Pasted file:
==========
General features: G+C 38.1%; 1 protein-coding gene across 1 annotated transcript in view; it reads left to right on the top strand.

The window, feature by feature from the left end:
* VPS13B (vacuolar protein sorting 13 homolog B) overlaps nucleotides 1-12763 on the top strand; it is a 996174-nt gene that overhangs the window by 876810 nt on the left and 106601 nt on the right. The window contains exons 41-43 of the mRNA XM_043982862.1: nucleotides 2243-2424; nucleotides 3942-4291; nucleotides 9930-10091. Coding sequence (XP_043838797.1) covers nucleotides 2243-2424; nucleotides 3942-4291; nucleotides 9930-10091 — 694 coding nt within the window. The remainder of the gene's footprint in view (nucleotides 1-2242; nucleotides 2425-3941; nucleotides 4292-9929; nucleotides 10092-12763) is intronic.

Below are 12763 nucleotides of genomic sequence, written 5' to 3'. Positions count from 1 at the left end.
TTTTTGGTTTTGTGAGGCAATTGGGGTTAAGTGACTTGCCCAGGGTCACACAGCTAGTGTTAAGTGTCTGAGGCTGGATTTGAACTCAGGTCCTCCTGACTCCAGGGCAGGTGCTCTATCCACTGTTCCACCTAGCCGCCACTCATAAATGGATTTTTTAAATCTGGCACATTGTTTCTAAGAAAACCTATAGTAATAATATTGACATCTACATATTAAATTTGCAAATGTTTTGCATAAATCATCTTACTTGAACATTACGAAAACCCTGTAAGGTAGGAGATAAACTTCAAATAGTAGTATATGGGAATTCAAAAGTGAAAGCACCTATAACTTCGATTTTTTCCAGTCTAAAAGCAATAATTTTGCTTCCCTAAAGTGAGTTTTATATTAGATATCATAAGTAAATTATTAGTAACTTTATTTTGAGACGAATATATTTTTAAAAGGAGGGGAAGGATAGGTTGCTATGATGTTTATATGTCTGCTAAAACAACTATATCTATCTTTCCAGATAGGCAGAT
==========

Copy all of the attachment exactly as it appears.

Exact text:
General features: G+C 38.1%; 1 protein-coding gene across 1 annotated transcript in view; it reads left to right on the top strand.

The window, feature by feature from the left end:
* VPS13B (vacuolar protein sorting 13 homolog B) overlaps nucleotides 1-12763 on the top strand; it is a 996174-nt gene that overhangs the window by 876810 nt on the left and 106601 nt on the right. The window contains exons 41-43 of the mRNA XM_043982862.1: nucleotides 2243-2424; nucleotides 3942-4291; nucleotides 9930-10091. Coding sequence (XP_043838797.1) covers nucleotides 2243-2424; nucleotides 3942-4291; nucleotides 9930-10091 — 694 coding nt within the window. The remainder of the gene's footprint in view (nucleotides 1-2242; nucleotides 2425-3941; nucleotides 4292-9929; nucleotides 10092-12763) is intronic.

Below are 12763 nucleotides of genomic sequence, written 5' to 3'. Positions count from 1 at the left end.
TTTTTGGTTTTGTGAGGCAATTGGGGTTAAGTGACTTGCCCAGGGTCACACAGCTAGTGTTAAGTGTCTGAGGCTGGATTTGAACTCAGGTCCTCCTGACTCCAGGGCAGGTGCTCTATCCACTGTTCCACCTAGCCGCCACTCATAAATGGATTTTTTAAATCTGGCACATTGTTTCTAAGAAAACCTATAGTAATAATATTGACATCTACATATTAAATTTGCAAATGTTTTGCATAAATCATCTTACTTGAACATTACGAAAACCCTGTAAGGTAGGAGATAAACTTCAAATAGTAGTATATGGGAATTCAAAAGTGAAAGCACCTATAACTTCGATTTTTTCCAGTCTAAAAGCAATAATTTTGCTTCCCTAAAGTGAGTTTTATATTAGATATCATAAGTAAATTATTAGTAACTTTATTTTGAGACGAATATATTTTTAAAAGGAGGGGAAGGATAGGTTGCTATGATGTTTATATGTCTGCTAAAACAACTATATCTATCTTTCCAGATAGGCAGAT